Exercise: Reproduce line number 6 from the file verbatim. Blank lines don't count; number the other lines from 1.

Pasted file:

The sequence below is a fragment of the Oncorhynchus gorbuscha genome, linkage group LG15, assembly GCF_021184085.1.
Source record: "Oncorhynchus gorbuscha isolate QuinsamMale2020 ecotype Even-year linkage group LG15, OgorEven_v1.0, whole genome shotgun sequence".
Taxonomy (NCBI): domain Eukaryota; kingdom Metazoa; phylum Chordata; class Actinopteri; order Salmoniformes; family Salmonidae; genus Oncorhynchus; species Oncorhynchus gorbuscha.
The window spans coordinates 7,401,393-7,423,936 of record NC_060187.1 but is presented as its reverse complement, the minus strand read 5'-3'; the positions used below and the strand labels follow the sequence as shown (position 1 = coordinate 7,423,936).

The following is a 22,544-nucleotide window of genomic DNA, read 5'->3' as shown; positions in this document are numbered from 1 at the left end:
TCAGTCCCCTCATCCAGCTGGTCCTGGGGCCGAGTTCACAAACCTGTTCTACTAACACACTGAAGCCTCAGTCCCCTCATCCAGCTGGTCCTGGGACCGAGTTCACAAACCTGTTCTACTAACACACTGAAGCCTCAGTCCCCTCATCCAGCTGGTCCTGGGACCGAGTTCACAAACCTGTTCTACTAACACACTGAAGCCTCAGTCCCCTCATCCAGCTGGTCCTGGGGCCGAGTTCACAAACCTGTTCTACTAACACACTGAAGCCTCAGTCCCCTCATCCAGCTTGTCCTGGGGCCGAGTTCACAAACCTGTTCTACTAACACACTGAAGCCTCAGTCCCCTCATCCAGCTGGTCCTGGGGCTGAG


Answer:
TCAGTCCCCTCATCCAGCTGGTCCTGGGGCCGAGTTCACAAACCTGTTCTACTAACACACTGAAGCCTCAGTCCCCTCATCCAGCTGGTCCTGGGACCGAGTTCACAAACCTGTTCTACTAACACACTGAAGCCTCAGTCCCCTCATCCAGCTGGTCCTGGGACCGAGTTCACAAACCTGTTCTACTAACACACTGAAGCCTCAGTCCCCTCATCCAGCTGGTCCTGGGGCCGAGTTCACAAACCTGTTCTACTAACACACTGAAGCCTCAGTCCCCTCATCCAGCTTGTCCTGGGGCCGAGTTCACAAACCTGTTCTACTAACACACTGAAGCCTCAGTCCCCTCATCCAGCTGGTCCTGGGGCTGAG